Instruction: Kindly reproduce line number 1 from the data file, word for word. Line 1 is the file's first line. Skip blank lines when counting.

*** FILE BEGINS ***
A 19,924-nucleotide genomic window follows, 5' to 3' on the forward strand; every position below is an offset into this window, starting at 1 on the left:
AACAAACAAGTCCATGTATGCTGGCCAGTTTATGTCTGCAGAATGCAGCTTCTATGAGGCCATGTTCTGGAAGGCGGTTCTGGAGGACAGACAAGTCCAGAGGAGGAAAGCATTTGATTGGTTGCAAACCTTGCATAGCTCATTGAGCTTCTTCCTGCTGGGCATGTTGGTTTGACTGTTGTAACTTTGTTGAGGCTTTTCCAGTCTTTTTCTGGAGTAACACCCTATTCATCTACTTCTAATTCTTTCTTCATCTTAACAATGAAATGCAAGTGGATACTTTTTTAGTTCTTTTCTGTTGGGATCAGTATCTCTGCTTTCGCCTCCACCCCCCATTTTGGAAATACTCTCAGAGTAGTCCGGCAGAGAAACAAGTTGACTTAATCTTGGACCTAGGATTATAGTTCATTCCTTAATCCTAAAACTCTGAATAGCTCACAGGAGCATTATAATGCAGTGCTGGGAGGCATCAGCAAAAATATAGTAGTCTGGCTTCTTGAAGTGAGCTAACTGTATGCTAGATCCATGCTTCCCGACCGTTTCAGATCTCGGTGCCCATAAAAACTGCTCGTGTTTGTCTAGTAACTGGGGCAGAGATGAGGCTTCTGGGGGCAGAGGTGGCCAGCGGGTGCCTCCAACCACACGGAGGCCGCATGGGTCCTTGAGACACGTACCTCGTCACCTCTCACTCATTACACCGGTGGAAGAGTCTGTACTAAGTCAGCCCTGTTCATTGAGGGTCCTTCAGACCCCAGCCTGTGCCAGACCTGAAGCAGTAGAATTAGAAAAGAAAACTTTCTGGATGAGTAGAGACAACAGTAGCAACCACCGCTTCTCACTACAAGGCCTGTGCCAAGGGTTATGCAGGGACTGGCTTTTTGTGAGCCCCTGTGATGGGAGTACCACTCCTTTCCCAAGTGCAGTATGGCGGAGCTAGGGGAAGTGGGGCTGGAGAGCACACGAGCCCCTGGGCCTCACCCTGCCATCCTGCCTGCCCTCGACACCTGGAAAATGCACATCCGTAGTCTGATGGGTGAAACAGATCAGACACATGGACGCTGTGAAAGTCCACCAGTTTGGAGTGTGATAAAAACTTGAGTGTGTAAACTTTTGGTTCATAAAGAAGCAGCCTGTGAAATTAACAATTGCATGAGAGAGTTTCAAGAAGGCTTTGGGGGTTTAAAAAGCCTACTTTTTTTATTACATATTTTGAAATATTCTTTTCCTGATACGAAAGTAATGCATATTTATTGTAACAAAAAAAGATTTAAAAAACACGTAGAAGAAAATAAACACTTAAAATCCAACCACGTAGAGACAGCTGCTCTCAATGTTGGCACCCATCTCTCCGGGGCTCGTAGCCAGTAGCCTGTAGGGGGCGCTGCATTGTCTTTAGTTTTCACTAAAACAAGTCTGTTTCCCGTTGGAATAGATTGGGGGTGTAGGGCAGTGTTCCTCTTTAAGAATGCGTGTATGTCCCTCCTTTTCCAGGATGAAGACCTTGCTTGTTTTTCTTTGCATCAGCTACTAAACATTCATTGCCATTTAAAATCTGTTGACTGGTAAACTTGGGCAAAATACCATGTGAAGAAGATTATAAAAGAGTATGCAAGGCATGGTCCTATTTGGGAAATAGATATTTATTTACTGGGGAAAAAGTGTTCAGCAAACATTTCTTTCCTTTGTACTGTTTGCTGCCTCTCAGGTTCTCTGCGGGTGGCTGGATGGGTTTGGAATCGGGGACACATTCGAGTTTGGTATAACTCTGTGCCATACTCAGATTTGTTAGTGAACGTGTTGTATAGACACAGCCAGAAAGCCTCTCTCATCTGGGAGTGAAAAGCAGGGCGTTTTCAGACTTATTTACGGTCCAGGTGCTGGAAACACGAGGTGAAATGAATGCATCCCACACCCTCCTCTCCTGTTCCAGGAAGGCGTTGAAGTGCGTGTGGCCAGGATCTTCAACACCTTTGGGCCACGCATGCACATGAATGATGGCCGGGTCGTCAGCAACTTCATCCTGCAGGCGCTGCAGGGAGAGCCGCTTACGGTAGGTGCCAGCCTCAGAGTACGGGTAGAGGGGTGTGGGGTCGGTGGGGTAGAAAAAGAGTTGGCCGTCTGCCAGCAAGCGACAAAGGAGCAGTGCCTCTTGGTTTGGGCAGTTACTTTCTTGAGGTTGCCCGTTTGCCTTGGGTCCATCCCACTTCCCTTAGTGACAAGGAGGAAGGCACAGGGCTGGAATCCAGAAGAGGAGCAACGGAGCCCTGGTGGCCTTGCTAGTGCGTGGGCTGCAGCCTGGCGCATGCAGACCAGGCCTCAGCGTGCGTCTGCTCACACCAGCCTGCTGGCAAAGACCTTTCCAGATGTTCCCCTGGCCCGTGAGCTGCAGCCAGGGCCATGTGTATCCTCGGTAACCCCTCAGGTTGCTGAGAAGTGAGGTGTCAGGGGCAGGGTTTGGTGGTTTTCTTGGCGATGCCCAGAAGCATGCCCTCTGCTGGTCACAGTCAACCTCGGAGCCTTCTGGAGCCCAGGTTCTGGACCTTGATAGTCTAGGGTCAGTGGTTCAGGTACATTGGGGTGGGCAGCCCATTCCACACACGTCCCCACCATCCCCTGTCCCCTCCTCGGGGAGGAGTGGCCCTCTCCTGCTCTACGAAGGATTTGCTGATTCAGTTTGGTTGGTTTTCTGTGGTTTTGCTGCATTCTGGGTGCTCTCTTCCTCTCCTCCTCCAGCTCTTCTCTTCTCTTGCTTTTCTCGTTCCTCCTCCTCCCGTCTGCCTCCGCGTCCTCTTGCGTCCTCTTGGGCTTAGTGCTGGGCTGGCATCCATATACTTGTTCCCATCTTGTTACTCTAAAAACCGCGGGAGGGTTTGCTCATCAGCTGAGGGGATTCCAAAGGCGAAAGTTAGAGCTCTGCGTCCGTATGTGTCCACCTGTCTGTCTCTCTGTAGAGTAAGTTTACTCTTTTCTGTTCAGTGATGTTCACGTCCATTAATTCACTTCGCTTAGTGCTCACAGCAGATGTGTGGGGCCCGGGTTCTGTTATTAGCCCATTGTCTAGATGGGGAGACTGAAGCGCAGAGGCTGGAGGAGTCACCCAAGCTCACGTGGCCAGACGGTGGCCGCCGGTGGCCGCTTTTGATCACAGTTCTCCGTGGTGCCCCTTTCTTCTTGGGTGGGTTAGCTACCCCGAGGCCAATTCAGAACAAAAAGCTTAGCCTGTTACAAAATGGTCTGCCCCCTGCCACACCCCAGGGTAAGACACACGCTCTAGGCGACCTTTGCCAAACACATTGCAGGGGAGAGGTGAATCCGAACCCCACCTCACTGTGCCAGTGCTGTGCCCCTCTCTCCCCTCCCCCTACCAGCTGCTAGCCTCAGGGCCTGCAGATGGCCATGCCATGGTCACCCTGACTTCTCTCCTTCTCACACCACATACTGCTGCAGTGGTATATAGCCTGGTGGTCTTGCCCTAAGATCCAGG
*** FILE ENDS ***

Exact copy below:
A 19,924-nucleotide genomic window follows, 5' to 3' on the forward strand; every position below is an offset into this window, starting at 1 on the left: